63 Pages Posted: 25 May 2006
Date Written: May 2000
The distance between small firms and their lenders in the United States is increasing. Not only are firms choosing more distant lenders, they are also communicating with them in more impersonal ways. After documenting these systematic changes, we demonstrate that they do not stem from small firms locating differently, from simple consolidation in the banking industry, or from biases in the sample. Instead, they seem correlated with improvements in bank productivity. We conjecture that greater, and more timely, availability of borrower credit records, as well as the greater ease of processing these may explain the increased lending at a distance. Consistent with such an explanation, distant firms no longer have to be observably the highest quality credits, suggesting that a wider cross-section of firms can now obtain funding from a particular lender. These findings, we believe, are direct evidence that there has been substantial development of the financial sector in the United States, even in areas such as small business lending that have not been directly influenced by the growth in public markets. From a policy perspective, that small firms now obtain wider access to financing suggests the consolidation of banking services may not raise as strong anti-trust concerns as in the past.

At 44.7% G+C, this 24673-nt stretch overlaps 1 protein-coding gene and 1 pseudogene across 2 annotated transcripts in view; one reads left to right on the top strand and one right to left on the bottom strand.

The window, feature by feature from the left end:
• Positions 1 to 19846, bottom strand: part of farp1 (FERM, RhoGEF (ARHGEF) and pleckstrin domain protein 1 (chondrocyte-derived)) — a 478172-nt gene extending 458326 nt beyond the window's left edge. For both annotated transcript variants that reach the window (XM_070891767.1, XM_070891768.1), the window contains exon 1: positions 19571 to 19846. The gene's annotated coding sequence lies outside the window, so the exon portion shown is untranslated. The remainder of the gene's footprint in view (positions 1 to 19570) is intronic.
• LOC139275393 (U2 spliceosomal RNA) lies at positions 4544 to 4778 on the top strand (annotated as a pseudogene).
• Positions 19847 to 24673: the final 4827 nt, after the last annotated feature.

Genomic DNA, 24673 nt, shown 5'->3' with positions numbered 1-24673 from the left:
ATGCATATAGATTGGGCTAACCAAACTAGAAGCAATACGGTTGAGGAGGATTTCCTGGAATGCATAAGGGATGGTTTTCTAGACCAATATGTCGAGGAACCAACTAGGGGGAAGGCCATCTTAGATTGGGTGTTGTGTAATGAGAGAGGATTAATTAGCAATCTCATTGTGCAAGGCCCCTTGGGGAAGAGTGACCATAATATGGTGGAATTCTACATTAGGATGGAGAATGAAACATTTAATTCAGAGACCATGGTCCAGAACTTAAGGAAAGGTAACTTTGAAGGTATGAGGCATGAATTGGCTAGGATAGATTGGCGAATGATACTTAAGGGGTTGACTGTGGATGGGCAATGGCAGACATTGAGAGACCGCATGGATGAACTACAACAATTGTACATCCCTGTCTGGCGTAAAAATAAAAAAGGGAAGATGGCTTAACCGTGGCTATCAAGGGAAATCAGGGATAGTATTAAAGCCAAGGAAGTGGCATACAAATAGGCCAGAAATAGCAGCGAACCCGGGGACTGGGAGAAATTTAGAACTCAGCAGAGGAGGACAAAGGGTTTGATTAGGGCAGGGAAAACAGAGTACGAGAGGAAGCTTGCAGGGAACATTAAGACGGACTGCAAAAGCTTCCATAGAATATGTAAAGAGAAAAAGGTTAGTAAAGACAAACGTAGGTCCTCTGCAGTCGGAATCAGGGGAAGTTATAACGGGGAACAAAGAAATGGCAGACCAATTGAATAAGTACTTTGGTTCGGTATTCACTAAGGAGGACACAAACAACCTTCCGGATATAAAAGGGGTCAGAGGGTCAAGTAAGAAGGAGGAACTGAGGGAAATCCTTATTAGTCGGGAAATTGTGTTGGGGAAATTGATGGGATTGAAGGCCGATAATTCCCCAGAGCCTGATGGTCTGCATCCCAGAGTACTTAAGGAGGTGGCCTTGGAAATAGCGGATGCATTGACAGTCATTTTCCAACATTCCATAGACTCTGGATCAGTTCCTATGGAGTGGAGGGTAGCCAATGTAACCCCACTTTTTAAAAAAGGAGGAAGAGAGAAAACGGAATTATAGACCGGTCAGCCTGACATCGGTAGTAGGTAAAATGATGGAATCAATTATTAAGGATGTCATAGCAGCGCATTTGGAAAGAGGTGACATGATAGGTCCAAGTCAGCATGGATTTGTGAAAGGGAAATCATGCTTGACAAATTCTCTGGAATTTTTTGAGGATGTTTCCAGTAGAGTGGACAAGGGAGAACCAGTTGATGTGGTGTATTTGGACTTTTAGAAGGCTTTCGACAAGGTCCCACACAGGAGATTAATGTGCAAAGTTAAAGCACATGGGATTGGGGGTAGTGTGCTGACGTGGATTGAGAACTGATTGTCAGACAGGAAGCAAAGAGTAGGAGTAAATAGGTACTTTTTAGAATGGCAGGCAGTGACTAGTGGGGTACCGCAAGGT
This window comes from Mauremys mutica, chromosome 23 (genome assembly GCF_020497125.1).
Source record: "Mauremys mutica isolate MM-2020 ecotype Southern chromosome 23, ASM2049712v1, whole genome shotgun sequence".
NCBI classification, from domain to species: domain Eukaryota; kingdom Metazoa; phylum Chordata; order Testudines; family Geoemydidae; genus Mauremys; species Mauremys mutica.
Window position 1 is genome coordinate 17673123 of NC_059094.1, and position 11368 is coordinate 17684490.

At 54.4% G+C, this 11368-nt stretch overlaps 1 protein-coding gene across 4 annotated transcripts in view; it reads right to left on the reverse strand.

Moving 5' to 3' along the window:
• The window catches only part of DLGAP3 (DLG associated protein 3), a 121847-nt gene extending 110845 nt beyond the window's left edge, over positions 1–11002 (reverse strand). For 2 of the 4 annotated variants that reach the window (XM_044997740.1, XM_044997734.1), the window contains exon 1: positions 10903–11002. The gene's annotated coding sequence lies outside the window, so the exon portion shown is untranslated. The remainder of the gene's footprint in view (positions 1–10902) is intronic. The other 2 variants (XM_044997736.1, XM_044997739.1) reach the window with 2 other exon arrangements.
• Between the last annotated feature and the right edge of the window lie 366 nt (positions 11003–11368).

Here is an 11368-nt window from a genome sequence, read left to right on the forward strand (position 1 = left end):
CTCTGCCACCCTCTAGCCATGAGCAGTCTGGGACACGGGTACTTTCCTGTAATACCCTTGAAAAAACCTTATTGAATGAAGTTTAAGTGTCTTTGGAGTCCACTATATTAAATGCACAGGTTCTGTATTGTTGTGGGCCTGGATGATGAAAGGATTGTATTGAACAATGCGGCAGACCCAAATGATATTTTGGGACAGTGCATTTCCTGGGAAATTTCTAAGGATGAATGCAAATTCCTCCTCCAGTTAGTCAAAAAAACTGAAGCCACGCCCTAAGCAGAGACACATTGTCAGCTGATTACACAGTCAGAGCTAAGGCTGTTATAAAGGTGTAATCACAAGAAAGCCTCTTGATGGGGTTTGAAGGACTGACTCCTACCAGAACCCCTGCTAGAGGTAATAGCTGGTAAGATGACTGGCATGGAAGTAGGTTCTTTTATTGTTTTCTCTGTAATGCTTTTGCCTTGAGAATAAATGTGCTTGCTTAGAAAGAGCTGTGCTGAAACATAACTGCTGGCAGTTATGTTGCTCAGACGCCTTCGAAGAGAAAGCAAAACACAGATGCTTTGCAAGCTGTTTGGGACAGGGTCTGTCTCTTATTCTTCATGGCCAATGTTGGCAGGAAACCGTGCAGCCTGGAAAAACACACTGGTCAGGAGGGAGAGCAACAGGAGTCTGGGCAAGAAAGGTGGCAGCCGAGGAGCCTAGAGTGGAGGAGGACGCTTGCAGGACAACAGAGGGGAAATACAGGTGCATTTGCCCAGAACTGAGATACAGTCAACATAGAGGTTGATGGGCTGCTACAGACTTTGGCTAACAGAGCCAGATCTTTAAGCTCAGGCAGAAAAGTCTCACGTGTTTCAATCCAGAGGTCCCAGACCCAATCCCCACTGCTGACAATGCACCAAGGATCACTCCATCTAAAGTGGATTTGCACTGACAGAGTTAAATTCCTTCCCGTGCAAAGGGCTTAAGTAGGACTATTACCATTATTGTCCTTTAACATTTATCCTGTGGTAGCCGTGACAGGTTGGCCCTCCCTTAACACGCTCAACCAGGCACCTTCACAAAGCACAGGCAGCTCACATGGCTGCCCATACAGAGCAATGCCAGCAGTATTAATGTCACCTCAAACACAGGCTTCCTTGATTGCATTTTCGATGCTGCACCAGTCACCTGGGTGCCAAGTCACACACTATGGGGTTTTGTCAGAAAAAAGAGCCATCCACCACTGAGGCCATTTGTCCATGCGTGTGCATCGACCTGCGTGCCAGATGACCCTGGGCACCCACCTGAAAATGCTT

Suggested Citation: Suggested Citation
Petersen, Mitchell A. and Rajan, Raghuram G., Does Distance Still Matter? The Information Revolution in Small Business Lending (May 2000). NBER Working Paper No. w7685. Available at SSRN: https://ssrn.com/abstract=228158
By Jeremy Stein
By Jeremy Stein